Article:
sees silver lining in home building market
May 12, 2007
Not since the early 1980s, when the new home industry was mired
in recession, has there been so much glum talk among developers
and home builders.
layoffs, declining construction employment and the sale of excess
land reflect a drop in home sales blamed by some industry economists
on sub-prime mortgages, swollen inventories and a potential buyer
market thinned by the historically high sales volumes of recent
are those who view a somewhat better picture.
sales would benefit from less negative screaming," said Christopher
F. Coleman, founder and president of The Dearborn-Buckingham Group
based in Northfield. "Not every year can be a record year for
sales, and this 'Chicken Little' philosophy becomes a self-fulfilling
is a successful niche custom builder currently focused on developing
186 upscale townhouses on in-fill residential sites in Lombard,
Des Plaines and Mundelein.
40 closings in 2006, and we'll do the same or better for 2007,"
he said. "Our target is sustaining a volume of 40 to 60 units
a year, and we consistently meet it."
He cited the
presence of national public companies, under pressure to perform,
as partially responsible for some of the industry's current problems
in suburban Chicago, which historically was dominated by independent
been in recent years that national firms became a significant factor
here," Coleman said. "Public companies must build 'spec'
homes to meet their numbers, while most private firms build a home
when a contract is signed."
dwarfed by housing giants, the independent entrepreneurial developer
can still make an impact in the Chicago market by building smaller,
more intimate in-fill communities," he said.
Group is an example of a small niche operation that succeeds despite
on in-fill townhouses because of a pent-up demand in select locations.
Large companies are only now looking for such sites," Coleman
said. "It's hard for them to make it economically feasible
to develop small properties. It's profitable for a small company
like ours because we're geared to smaller volumes."
is specializing in luxury townhouses geared to professionals, singles,
couples and what he calls the "newly empty-nester."
are relatively young people whose kids just got married or the youngest
is off to college," he said. "They are working and active,
but they want to down-size with something maintenance-free."
in Lombard offers 34 townhouses base priced from $362,900 to $413,900.
plans range from 1,730 to 1,750 square-feet with two to four bedrooms,
a convertible loft, 2½ baths, central air conditioning and
an attached two-car garage.
A full 9-foot
deep basement is available in either standard or look-out configuration,
depending on the home site. When finished as additional living space,
the basement can increase the townhouse living area to about 2,400
offer a finished basement option that includes a bedroom, a full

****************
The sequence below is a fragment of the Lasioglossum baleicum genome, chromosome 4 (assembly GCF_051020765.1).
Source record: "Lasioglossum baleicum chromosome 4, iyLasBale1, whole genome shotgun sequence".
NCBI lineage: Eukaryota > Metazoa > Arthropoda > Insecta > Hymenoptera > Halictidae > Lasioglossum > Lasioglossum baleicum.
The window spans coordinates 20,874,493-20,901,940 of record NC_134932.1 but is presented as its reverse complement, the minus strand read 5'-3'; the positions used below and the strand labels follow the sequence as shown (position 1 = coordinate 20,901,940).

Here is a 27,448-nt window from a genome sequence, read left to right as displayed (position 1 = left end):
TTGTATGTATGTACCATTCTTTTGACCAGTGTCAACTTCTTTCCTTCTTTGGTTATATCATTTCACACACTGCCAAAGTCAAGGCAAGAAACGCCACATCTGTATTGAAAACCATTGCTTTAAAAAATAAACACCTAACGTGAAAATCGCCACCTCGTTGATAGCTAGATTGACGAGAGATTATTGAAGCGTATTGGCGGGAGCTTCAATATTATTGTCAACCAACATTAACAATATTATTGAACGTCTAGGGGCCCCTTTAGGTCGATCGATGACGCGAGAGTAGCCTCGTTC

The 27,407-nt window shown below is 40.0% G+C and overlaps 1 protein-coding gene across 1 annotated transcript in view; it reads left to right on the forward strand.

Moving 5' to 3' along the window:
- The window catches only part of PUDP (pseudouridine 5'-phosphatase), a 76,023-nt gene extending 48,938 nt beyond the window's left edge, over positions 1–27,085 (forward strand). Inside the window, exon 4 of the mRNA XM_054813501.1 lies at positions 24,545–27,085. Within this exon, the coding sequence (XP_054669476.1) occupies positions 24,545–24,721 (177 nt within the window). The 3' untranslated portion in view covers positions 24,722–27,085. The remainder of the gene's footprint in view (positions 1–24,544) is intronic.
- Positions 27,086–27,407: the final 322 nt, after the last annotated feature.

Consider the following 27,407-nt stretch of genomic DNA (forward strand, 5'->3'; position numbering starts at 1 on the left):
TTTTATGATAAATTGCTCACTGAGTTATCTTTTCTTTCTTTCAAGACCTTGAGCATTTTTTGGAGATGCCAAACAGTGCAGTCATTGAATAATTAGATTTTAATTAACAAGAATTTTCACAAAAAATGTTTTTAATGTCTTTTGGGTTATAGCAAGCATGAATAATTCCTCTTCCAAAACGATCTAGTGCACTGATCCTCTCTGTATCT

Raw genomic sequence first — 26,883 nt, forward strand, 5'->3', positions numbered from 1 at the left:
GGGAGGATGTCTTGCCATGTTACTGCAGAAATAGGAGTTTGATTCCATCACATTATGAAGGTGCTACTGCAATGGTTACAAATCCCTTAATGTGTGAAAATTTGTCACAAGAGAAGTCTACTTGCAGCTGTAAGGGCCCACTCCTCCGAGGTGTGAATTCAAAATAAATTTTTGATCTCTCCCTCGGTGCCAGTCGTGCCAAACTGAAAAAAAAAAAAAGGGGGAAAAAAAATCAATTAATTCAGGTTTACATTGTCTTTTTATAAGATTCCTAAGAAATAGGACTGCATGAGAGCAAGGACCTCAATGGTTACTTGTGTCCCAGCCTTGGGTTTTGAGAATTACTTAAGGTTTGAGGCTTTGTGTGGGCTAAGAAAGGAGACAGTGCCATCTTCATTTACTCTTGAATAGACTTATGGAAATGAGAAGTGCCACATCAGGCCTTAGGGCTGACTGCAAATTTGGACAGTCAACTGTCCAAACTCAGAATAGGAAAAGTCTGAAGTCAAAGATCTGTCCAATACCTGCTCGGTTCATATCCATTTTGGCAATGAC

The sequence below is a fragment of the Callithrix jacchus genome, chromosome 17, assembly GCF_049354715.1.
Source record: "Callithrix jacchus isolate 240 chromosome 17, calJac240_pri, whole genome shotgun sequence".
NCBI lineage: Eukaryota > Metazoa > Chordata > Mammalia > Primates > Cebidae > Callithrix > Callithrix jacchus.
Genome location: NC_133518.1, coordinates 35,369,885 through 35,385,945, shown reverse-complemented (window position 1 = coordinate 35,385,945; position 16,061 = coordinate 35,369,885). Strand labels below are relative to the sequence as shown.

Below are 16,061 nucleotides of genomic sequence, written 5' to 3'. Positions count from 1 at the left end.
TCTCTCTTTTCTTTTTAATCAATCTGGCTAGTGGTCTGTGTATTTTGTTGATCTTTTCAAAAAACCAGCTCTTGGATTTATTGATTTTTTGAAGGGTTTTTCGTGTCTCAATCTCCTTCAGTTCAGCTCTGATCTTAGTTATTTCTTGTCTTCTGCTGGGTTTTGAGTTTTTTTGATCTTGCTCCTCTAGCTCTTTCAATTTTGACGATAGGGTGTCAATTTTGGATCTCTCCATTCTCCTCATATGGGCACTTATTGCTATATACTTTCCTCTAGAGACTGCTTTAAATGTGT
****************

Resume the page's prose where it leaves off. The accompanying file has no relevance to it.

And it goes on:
bath and a rec room," Coleman said. "One plan's flexibility
interchanges the downstairs family room and the second floor master
model unit showcases a selection of optional features.
is at Pleasant Lane and Old Route 53, a half mile south of North
Avenue and east of Interstate 355.
are under way on Touhy Avenue, between River and Mannheim Roads,
in Des Plaines. All but seven of 44 townhouses, priced from the
$390,000s, are sold at Buckingham Pointe. Sales will begin this
summer for the adjacent Buckingham Courte, where 18 new townhouses
will be priced from the $420,000s.
in June for 90 rowhouse-style townhouses priced from tehe $270,000s
at Belden Place, Allanson Road, a half mile west of Butterfield
Road, in Mundelein.
site will have extensive ponds and water features at the monument
entrance," he said.
plans will range from 1,800 to 2,000 square-feet with to four bedrooms
and 1½ to 3½ baths. A rear deck will overlook a motor
court, which avoids the "alley look" with a landscaped
"I am upbeat
about the market, the year, and our position," Coleman said.
"The key to our success is the stability and consistency provided
by our small, close-knit staff and the fiscal restraint which controls
is rooted in a realistic assessment.
inflation is in check, interest rates are stable, the Dow is up
and the Chicago economy is strong," he said. "If you're
providing a good value, are sensitive to the buyer and appeal to
his lifestyle, you will sell."
earned his bachelor's degree from Northwestern University in 1989,
a year after he had joined The Zale Group, suburban builders and
developers, as a marketing analyst. He advanced to director of marketing
before leaving in 1991 to become division sales and marketing manager
for an Orlando, Fla., home builder.
He moved again
in 1994 when he joined John Wieland Homes in Atlanta as regional
sales and marketing manager. In 1996 he married his college sweetheart,
Suzanne, also a Northwestern graduate. The couple returned to Chicago,
where Coleman made the decision in 1997 to start his own company
and began to build single-family custom homes on in-fill sites.